Now how does this all come back to sexism and gaming? I believe gaming, although it began primarily with male developers, is a reflection of the general misrepresentations of women in the media. I do not believe it is more or less culpable than other media, as we see in the ever so blatant ad for the Avengers. However, this does not mean it need not take responsibility for the propagation of sexist representations. As in all media, it needs to make a greater effort to do so.

So this may seem like a broad statement, though I will say it anyways because I think it’s where the solution may begin. And that is that we, women and men, need to actively assess the gender roles represented by the media and to demand better depictions of ourselves, be they female or male.

In game development, women need to be more actively engaged in the production of games, and developers in general need to look at women as viable markets for games. Why I say that developers need to see women as viable markets, is because the reality is, games is a huge for-profit industry. Women are playing more games, and developers and publishers should wisely consider capturing this market. That does not mean though that we should start creating shopping and cooking games because women do not want to play shopping and cooking games! The money lies in developing games which serve a mass appeal, and provide more accurate representations of various genders. World of Warcraft, as one example (though I am certain there are many gender faux pas in it!) provides a generally more fair representation of both male and female (and aliens and monsters) in game. They’re also one of the most successful franchises in all of gaming history (albeit there are MANY factors that make WOW successful, though it’s gender consciousness and mass appeal is most definitely one of its selling points!).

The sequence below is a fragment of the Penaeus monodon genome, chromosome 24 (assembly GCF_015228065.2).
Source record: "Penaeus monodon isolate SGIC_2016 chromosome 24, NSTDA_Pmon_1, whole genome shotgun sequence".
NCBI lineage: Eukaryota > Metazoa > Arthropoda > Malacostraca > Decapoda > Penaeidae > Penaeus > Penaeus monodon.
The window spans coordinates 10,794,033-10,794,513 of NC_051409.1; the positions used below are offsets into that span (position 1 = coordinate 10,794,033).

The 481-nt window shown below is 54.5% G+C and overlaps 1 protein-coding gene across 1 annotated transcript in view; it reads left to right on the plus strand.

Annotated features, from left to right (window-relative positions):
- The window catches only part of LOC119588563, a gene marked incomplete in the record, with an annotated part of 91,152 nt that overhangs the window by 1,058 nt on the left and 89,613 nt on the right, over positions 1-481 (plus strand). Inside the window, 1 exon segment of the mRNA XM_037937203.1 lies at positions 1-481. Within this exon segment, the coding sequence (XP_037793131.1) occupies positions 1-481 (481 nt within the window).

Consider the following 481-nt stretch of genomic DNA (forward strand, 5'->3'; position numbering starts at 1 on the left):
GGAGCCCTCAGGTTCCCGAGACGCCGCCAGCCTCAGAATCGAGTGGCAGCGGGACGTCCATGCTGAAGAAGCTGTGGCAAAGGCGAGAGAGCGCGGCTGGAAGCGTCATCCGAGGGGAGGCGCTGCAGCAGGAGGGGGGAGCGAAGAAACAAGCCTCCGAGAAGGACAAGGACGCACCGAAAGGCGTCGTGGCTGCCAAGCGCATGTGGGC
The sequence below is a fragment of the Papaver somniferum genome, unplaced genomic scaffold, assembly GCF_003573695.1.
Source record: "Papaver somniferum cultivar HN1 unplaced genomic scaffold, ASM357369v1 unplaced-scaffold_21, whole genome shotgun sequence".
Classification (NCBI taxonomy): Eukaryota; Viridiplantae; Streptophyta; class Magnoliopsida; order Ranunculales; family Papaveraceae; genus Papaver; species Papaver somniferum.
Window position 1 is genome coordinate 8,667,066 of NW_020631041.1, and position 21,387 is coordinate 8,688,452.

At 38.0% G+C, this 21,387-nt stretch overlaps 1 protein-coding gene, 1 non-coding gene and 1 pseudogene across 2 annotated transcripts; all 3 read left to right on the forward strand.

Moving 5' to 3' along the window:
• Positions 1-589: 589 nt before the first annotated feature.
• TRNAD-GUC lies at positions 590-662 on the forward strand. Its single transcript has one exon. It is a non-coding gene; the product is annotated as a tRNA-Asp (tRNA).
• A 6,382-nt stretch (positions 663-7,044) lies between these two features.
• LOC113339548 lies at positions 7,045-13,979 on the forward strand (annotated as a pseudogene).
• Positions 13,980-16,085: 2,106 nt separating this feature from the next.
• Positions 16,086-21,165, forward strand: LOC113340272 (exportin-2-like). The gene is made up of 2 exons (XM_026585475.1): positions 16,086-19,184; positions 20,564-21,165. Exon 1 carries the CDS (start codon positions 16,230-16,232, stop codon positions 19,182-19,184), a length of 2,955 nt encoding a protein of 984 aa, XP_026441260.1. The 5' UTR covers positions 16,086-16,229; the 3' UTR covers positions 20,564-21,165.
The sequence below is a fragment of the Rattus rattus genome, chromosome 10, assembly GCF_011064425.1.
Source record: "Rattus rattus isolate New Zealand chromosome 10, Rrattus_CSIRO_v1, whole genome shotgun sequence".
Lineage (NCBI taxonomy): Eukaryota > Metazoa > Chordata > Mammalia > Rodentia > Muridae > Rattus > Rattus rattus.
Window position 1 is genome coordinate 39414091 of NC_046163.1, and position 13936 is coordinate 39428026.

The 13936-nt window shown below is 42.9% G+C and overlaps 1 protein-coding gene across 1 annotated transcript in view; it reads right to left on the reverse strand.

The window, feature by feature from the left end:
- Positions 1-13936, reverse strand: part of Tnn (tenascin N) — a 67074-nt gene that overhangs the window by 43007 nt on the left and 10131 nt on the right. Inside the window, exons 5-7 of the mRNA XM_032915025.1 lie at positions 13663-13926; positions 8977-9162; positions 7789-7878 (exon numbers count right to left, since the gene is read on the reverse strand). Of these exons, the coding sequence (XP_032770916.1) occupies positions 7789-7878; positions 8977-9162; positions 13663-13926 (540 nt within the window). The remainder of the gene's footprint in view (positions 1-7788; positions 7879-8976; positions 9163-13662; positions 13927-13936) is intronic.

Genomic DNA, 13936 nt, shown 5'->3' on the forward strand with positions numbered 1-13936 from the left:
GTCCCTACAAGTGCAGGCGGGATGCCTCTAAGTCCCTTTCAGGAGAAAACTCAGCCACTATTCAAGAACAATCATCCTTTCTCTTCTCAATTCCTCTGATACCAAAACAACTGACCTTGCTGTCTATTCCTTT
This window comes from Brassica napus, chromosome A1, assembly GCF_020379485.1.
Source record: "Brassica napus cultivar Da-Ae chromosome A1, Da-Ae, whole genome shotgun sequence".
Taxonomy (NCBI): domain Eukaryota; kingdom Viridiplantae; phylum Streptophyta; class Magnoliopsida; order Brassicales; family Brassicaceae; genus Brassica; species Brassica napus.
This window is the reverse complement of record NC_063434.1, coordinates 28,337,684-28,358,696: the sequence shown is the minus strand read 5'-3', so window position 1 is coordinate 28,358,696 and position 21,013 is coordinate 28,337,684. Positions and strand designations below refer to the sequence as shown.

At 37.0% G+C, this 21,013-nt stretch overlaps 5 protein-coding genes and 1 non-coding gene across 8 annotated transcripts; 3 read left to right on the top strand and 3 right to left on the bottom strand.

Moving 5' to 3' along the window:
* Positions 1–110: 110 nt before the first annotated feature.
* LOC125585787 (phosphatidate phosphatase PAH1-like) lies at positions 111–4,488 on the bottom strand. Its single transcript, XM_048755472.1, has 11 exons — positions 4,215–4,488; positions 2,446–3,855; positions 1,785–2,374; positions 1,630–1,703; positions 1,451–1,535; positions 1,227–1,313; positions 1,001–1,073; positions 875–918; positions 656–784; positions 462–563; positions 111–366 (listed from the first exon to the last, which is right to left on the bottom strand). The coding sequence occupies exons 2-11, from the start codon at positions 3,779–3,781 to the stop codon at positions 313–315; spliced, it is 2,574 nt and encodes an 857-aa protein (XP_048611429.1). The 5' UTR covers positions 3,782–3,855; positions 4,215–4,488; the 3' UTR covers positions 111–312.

Now, apart from the development of games, how do we tackle the issue of in-game sexism as players and participants? My strategy has always been, “Don’t put up with it!”. What I mean is, don’t let the gender inequality put you off or push you away. If someone harasses you online, do not give in to it. Do not allow people to disrespect you. Do not tolerate the behavior. In the same vein, participate! Demand that we be represented with more accuracy in game. Write to developers and demand proper representation. Buy games that do this well. Write to developers who do this well. Be vocal about what you like and what you don’t.

The games industry is young, but sexism is very very old. Fortunately, because the games industry is young, it’s very malleable and change is constant. There are developers who are conscious of creating better representations and experiences for women and men. We need to keep demanding it, as we should in all media forms, and this is an effort by both men and women, not women alone, nor men either.

This subject is a difficult one for me because I do not see sexism in games as exceptional. I see it as a market driven problem just as we see this issue in most all media forms. And demanding change must come from every sphere, starting at subverting accepted gender norms and representations in general. Therefore, this post is very broad and likely has been insufficient in addressing any points, but what I do want to emphasize is the importance of participation by both men and women in this issue. Sexism is not a woman’s only issue, but neither is sexism in geek culture a man’s only issue either.

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2 Responses

  1. Mor10 says: